FIG. 8 is a block diagram of an adjustable force absorbing member;

FIG. 9 a is a perspective view of a vehicle axle according to another embodiment of the present invention, the axle being illustrated in a normal configuration;

FIG. 9 b is another perspective view as in FIG. 9 a with the axle subject to a lateral force;

FIG. 10 a is a perspective view on a reduced scale of the axle as in FIG. 9 a;

FIG. 10 b is an isolated view on an enlarged scale taken from FIG. 10;

FIG. 10 c is a sectional view taken along line 10 c-10 c of FIG. 10 b;

FIG. 11 a is an isolated view on an enlarged scale taken from FIG. 10 c with an outer drive shaft in an extended configuration;

FIG. 11 b is another isolated view as in FIG. 11 a with the outer drive shaft in a compressed configuration;

FIG. 12 a is another perspective view of the axle as in FIG. 9 a;

FIG. 12 b is an isolated view on an enlarged scale taken from FIG. 12 a with the axle housing removed for clarity; and

FIG. 13 is a sectional view as in FIG. 11 a according to an alternative embodiment of the present invention.

DESCRIPTION OF THE PREFERRED EMBODIMENT

A vehicle axle will now be described in detail with reference to FIG. 1 through FIG. 8 of the accompanying drawings. More particularly, the vehicle axle 100 includes a main axle 110 and a shaft 120.

As shown in FIGS. 2 a and 2 b, the main axle 110 may be coupled to a vehicle's differential 10 or otherwise coupled to an automobile. The shaft 120 is elongate, has opposed ends 122 a, 122 b, and is coaxial with the main axle 110. Shaft end 122 a is configured to be coupled to a vehicle hub 12, which is in turn coupled to a tire 14 as shown in FIG. 1. The shaft 120 is coupled to the main axle 110 and is movable relative to the main axle 110 along the shared axis. In other words, the shaft 120 can move along the shared axis so that the shaft end 122 a moves toward and away from the main axle 110.

The shaft 120 may include a plurality of splines 123, and the main axle 110 may include a plurality of splines 113 that are complementary to the shaft splines 123. Interaction between the shaft splines 123 and the main axle splines 113 may couple the shaft 120 to the main axle 110 and cause the shaft 120 to rotate with the main axle 110 while allowing the shaft 120 to move along the shared axis. In one embodiment, as shown in FIG. 2 b, shaft end 122 b includes the splines 123 and the main axle 110 has an end 112 defining a cavity 114 with the splines 113.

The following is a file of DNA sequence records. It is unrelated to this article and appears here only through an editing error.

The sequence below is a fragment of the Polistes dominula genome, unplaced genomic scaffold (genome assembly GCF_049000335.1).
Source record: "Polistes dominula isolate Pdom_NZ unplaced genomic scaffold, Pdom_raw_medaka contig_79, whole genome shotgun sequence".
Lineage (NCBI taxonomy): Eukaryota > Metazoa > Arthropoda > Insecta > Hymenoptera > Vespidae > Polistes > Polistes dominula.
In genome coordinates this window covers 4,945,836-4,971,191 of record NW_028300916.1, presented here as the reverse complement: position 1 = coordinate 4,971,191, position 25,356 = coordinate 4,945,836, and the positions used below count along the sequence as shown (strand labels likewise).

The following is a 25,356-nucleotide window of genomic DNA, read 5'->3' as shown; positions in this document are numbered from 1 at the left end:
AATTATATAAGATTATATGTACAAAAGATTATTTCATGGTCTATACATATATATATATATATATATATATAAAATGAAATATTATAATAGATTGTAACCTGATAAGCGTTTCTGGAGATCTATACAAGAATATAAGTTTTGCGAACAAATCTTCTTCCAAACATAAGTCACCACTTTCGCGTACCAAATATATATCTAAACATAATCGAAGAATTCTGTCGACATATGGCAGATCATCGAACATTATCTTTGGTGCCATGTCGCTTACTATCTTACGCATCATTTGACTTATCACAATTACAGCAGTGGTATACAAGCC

A force-absorbing member 130 is in communication with the main axle 110 and the shaft 120 to absorb force when the shaft 120 moves toward the main axle 110 (i.e., when the shaft end 122 a moves toward the main axle 110) past an equilibrium point. As shown in FIGS. 2 b, 3 c, 3 d, and 5 a through 6 b, the force-absorbing member 130 may be located inside the splined cavity 114. The force-absorbing member 130 may include, for example, a spring 130 a (FIGS. 3 c and 3 d), a pneumatic or hydraulic damper 130 b (FIGS. 5 a and 5 b), and/or a permanently-deformable solid 130 c (FIGS. 6 a through 7 b). As shown in FIGS. 7 a and 7 b, the permanently-deformable solid 130 c may be a hollow cylinder 131 having a plurality of holes 132 that allow compression, or any other permanently-deformable solid that absorbs energy through compression may be used.

If the shaft end 122 b is coupled to the force-absorbing member 130, the force-absorbing member 130 is coupled to the main axle 110, and a resilient force-absorbing member 130 is used (e.g., spring 130 a, etc.), the force-absorbing member 130 may additionally bias the shaft 120 toward the equilibrium point when the shaft 120 has moved away from the main axle 110 past the equilibrium point (i.e., when the shaft end 122 a has moved away from the main axle 110 past the equilibrium point).

The equilibrium point is the point where the force-absorbing member 130 does not pull the shaft 120 toward the main axle 110 or push the shaft 120 away from the main axle 110, but where further movement of the shaft 120 toward the main axle 110 causes a change in the force-absorbing member 130. For example, if the force absorbing member 130 is a spring 130 a, the equilibrium point is the point where the spring 130 a neither pushes nor pulls the shaft 120 relative to the main axle 110, but where movement of the shaft 120 toward the main axle 110 causes the spring 130 a to compress.